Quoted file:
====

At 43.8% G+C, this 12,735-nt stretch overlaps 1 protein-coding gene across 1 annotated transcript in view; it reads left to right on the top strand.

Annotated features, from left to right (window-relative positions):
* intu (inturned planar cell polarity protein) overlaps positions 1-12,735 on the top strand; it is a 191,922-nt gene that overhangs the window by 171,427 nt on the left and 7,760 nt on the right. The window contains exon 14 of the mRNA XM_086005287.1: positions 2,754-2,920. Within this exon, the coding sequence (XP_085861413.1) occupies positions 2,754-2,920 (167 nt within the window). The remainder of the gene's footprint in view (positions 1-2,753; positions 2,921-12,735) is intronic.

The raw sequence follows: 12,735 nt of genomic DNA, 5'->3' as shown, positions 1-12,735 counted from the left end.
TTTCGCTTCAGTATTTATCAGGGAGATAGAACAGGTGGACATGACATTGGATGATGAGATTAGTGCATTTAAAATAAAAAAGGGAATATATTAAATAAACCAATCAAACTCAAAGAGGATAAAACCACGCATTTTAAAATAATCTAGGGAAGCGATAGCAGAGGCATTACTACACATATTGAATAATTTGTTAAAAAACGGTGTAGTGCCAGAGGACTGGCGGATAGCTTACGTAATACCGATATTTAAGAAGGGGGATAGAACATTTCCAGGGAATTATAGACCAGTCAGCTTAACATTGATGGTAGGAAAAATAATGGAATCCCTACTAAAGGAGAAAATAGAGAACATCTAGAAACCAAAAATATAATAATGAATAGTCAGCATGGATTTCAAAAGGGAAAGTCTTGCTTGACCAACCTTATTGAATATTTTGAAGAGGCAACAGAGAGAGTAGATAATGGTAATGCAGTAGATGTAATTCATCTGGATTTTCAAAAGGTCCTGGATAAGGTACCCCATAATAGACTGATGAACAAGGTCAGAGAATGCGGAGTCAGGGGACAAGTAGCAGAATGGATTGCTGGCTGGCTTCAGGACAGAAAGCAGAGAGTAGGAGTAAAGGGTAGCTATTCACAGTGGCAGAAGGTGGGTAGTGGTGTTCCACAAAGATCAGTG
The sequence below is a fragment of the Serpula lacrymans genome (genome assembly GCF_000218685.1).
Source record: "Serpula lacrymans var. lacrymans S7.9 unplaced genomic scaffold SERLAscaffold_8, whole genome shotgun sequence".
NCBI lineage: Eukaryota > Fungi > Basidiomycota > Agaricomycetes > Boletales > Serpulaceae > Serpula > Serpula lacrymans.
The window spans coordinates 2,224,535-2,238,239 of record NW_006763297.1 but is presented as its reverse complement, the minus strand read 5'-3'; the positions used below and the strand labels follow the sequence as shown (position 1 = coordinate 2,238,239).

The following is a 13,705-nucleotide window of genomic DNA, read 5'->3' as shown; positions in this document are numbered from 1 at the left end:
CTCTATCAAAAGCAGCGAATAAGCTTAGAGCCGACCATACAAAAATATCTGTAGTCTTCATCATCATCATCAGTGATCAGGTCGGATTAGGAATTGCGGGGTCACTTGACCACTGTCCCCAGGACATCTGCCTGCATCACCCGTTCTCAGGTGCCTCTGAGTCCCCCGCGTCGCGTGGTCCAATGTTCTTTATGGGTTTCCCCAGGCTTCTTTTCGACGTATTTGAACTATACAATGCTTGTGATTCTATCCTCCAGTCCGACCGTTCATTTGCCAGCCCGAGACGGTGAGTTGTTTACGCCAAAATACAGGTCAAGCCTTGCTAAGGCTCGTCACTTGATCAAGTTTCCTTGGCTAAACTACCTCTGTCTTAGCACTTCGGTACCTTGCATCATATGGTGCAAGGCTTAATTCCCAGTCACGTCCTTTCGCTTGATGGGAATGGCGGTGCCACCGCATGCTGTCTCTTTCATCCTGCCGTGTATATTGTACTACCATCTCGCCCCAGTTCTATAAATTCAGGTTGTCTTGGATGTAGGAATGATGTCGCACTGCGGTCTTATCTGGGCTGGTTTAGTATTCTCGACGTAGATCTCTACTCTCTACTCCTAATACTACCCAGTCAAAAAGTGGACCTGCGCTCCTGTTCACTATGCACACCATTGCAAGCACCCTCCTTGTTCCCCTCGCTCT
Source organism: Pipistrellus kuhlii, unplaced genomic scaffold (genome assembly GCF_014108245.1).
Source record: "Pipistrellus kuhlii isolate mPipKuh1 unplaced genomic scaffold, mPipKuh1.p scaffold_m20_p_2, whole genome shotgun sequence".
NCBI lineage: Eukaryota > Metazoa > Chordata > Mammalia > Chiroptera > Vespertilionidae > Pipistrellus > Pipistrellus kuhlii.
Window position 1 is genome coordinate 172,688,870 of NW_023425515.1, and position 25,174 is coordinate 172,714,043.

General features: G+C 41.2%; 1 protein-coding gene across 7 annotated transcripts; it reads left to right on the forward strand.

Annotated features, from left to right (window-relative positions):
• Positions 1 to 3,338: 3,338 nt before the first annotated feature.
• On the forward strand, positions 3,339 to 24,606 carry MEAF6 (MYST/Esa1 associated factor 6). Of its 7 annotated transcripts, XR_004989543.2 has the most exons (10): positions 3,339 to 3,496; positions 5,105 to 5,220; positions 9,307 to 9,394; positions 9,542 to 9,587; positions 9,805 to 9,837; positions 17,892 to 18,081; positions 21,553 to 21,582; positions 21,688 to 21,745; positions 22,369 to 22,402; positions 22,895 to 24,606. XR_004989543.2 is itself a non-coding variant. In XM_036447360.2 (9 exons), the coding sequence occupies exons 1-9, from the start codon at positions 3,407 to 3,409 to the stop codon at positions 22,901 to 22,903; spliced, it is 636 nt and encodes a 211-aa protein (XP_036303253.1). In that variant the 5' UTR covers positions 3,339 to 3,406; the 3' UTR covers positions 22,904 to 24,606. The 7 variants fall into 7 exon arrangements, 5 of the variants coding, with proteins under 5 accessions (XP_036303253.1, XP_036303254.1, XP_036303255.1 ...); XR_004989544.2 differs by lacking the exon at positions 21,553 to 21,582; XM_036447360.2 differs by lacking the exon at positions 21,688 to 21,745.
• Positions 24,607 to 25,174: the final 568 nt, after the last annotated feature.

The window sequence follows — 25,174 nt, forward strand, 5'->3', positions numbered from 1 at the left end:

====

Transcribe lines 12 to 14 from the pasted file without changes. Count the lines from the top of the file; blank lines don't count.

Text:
Source organism: Pipistrellus kuhlii, unplaced genomic scaffold (genome assembly GCF_014108245.1).
Source record: "Pipistrellus kuhlii isolate mPipKuh1 unplaced genomic scaffold, mPipKuh1.p scaffold_m20_p_2, whole genome shotgun sequence".
NCBI lineage: Eukaryota > Metazoa > Chordata > Mammalia > Chiroptera > Vespertilionidae > Pipistrellus > Pipistrellus kuhlii.